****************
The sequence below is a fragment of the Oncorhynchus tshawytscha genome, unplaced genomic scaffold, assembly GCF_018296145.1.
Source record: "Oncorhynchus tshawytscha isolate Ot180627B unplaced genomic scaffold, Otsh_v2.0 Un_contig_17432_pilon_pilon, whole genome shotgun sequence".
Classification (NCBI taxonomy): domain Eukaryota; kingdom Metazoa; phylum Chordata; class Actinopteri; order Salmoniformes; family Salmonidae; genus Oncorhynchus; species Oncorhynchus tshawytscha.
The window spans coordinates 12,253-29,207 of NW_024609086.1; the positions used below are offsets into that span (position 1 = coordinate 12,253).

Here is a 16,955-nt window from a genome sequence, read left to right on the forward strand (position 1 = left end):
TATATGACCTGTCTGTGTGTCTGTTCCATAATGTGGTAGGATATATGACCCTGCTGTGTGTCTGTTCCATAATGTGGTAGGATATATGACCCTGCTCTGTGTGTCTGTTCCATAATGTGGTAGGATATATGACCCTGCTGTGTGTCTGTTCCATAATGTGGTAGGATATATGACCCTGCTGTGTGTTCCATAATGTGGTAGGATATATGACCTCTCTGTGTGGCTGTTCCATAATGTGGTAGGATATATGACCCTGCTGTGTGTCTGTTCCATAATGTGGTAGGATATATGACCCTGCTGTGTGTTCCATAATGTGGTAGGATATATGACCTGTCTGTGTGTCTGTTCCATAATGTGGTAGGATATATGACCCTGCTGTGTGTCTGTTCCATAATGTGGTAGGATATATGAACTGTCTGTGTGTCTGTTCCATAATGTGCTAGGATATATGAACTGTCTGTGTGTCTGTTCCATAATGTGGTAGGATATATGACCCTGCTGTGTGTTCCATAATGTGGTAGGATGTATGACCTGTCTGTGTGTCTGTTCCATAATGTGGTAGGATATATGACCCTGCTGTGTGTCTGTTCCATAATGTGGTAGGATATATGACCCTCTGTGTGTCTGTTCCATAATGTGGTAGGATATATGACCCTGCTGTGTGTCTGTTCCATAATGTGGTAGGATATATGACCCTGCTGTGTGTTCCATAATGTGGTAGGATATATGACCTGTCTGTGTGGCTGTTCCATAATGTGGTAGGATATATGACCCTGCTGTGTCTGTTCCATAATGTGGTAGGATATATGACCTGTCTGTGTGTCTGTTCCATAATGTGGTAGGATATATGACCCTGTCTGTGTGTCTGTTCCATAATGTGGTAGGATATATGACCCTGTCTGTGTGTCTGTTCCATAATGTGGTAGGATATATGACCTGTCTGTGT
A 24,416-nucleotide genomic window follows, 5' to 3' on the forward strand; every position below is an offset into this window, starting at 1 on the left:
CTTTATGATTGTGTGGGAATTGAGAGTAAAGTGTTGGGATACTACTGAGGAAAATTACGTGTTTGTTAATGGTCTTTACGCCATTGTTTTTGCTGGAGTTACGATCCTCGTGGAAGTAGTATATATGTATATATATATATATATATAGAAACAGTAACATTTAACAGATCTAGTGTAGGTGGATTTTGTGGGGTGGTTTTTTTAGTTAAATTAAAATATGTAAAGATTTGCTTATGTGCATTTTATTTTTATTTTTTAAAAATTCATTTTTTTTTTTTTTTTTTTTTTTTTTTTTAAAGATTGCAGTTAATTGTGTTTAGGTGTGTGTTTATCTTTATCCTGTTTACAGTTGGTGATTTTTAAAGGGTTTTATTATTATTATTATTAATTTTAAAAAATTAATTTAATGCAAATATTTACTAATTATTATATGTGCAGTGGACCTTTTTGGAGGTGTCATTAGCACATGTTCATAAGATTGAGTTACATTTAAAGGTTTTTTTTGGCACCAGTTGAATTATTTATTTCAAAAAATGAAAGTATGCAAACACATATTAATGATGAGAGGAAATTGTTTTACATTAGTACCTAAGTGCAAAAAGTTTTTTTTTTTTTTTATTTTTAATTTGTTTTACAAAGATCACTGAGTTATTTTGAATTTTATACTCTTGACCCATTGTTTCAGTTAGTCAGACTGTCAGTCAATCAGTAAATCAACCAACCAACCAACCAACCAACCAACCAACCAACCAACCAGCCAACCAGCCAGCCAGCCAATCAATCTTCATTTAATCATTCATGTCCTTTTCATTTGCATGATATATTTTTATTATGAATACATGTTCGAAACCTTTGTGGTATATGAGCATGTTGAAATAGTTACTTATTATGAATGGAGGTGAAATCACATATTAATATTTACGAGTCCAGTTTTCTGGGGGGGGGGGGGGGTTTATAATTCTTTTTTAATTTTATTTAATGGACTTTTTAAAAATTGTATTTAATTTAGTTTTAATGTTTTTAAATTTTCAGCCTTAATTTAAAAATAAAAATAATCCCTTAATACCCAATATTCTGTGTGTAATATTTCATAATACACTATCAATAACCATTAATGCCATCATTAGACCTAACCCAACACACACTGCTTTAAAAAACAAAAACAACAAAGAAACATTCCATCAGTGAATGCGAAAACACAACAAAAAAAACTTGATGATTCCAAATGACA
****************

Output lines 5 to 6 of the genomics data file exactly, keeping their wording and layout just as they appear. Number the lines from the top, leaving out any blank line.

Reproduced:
Here is a 16,955-nt window from a genome sequence, read left to right on the forward strand (position 1 = left end):
TATATGACCTGTCTGTGTGTCTGTTCCATAATGTGGTAGGATATATGACCCTGCTGTGTGTCTGTTCCATAATGTGGTAGGATATATGACCCTGCTCTGTGTGTCTGTTCCATAATGTGGTAGGATATATGACCCTGCTGTGTGTCTGTTCCATAATGTGGTAGGATATATGACCCTGCTGTGTGTTCCATAATGTGGTAGGATATATGACCTCTCTGTGTGGCTGTTCCATAATGTGGTAGGATATATGACCCTGCTGTGTGTCTGTTCCATAATGTGGTAGGATATATGACCCTGCTGTGTGTTCCATAATGTGGTAGGATATATGACCTGTCTGTGTGTCTGTTCCATAATGTGGTAGGATATATGACCCTGCTGTGTGTCTGTTCCATAATGTGGTAGGATATATGAACTGTCTGTGTGTCTGTTCCATAATGTGCTAGGATATATGAACTGTCTGTGTGTCTGTTCCATAATGTGGTAGGATATATGACCCTGCTGTGTGTTCCATAATGTGGTAGGATGTATGACCTGTCTGTGTGTCTGTTCCATAATGTGGTAGGATATATGACCCTGCTGTGTGTCTGTTCCATAATGTGGTAGGATATATGACCCTCTGTGTGTCTGTTCCATAATGTGGTAGGATATATGACCCTGCTGTGTGTCTGTTCCATAATGTGGTAGGATATATGACCCTGCTGTGTGTTCCATAATGTGGTAGGATATATGACCTGTCTGTGTGGCTGTTCCATAATGTGGTAGGATATATGACCCTGCTGTGTCTGTTCCATAATGTGGTAGGATATATGACCTGTCTGTGTGTCTGTTCCATAATGTGGTAGGATATATGACCCTGTCTGTGTGTCTGTTCCATAATGTGGTAGGATATATGACCCTGTCTGTGTGTCTGTTCCATAATGTGGTAGGATATATGACCTGTCTGTGT